Hidden gluten in prescription medications presents risk for those with celiac disease
WASHINGTON (WJLA) -- When you want to know what's inside the food you eat, from nuts to dairy you just check the label. But it's not that easy when it comes to medications you take. And a local advocacy group is fighting a federal agency to change that.
Michael Weber is fighting a battle. His personal issue is not just the Celiac Disease he copes with; it's fear at the pharmacy counter. Weber says, “It's very scary to think that the drug you're going to take is going to make you sick.”
Weber says he got sick years ago, trying to get better. He claims he took a drug with a hidden ingredient he says was not on the label: gluten.
“Until that time,” Weber explains, “I thought drugs were gluten free.”
It can be a potentially dangerous assumption for the 3,000,000 people in the United States with Celiac. Dr. Robert Hardi, a physician with Capital Digestive Care, says the disease has to be closely monitored, “It has a huge impact on patients' lives because from the time of diagnosis as long as they live they will have to be extremely careful with their diet.”
Hardi explains that if Celiac patients are not careful, they can get extremely sick. When people with Celiac consume gluten, Hardi says, it attacks their body and avoiding gluten is the only treatment.
Avoidance is something Weber says he couldn’t do without more information about his medications. So he filed a citizen petition with the Food and Drug Administration, requesting a wheat gluten ban in drugs and labeling changes. Then 7 On Your Side discovered, he waited seven years for a response from the feds.
Katie Einspanier, an attorney with the Washington, DC-based advocacy group Public Citizen, says there’s absolutely no excuse for the delay. 7 On Your Side asked the FDA to explain why it waited so long to respond. A representative said it couldn’t comment on that because of the litigation. That litigation was filed by Public Citizen on Weber’s behalf and prompted the FDA’s response this spring.
“It would be a simple solution if they could know one way or another, if the FDA could tell them on drug labels, yes your drugs contain gluten or no, they don't,” Einspanier said.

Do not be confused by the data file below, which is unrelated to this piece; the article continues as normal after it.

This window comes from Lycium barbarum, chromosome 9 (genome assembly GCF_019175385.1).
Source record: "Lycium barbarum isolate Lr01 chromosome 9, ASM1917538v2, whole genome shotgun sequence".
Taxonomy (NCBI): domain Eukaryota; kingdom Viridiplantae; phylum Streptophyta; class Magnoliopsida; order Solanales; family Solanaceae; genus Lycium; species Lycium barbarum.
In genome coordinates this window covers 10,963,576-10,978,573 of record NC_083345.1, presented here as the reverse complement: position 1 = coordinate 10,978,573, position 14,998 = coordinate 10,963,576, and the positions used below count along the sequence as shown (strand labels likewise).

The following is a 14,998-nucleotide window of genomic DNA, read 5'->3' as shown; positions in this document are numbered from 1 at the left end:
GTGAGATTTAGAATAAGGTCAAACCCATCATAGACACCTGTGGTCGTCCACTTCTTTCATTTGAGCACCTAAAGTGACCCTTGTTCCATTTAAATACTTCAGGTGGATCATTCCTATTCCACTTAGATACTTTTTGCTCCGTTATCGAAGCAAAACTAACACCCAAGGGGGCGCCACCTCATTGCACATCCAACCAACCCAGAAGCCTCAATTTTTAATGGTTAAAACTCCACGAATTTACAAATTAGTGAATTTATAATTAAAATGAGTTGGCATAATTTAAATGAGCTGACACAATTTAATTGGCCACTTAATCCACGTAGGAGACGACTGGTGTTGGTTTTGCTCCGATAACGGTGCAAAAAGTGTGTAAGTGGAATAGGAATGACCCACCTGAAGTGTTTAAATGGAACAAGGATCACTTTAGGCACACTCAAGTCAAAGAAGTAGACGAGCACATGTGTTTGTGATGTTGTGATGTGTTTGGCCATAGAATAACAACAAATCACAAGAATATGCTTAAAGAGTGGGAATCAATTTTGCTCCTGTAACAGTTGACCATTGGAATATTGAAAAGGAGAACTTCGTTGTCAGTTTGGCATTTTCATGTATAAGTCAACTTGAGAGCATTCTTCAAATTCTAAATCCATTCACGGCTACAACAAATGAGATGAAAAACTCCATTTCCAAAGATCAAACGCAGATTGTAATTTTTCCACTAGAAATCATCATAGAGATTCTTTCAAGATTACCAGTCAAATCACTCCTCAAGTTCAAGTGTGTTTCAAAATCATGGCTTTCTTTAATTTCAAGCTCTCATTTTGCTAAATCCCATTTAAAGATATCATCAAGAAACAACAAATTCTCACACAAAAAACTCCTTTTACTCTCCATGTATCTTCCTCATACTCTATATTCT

The FDA partially denied Weber’s request for a ban, telling 7 On Your Side gluten use in medication is extremely rare. The agency says it’s unaware of any currently marketed products. The agency also said in its response that it currently expects drugs to be labeled as containing wheat gluten.
But leading researchers disagree about the information that’s available. Dr. Steve Plogstead runs a website often cited by the National Foundation for Celiac Awareness. His site lists drugs that aren’t gluten free.
And as Michael Weber asks for better labeling, we found there’s still plenty of confusion. 7 On Your Side called some of the nation’s biggest drug companies, even their nurses and reps couldn't give us clear answers about ingredients. Dr. Robert Hardi admits some physicians may not even be aware of the potential for gluten in prescriptions. As a result, patients may be left to play pill detective, tracking down the background of every batch because suppliers can change.
Michael Weber doesn’t think Celiac patients should have to shoulder that responsibility. His lawsuit against the FDA has now been dropped following the agency’s response. But Weber, along with Public Citizen is considering other options, including a revised petition to the FDA. After years of battling for clarity, he’s undeterred in the fight.
“What would keep me motivated is I know I'm arguing for many other people beside myself,” Weber said.
As he considers options, the FDA says it plans to issue some guidance for the drug industry. It may also put information on its website about gluten to hopefully help people with celiac have greater confidence that the medicine they use will not harm them.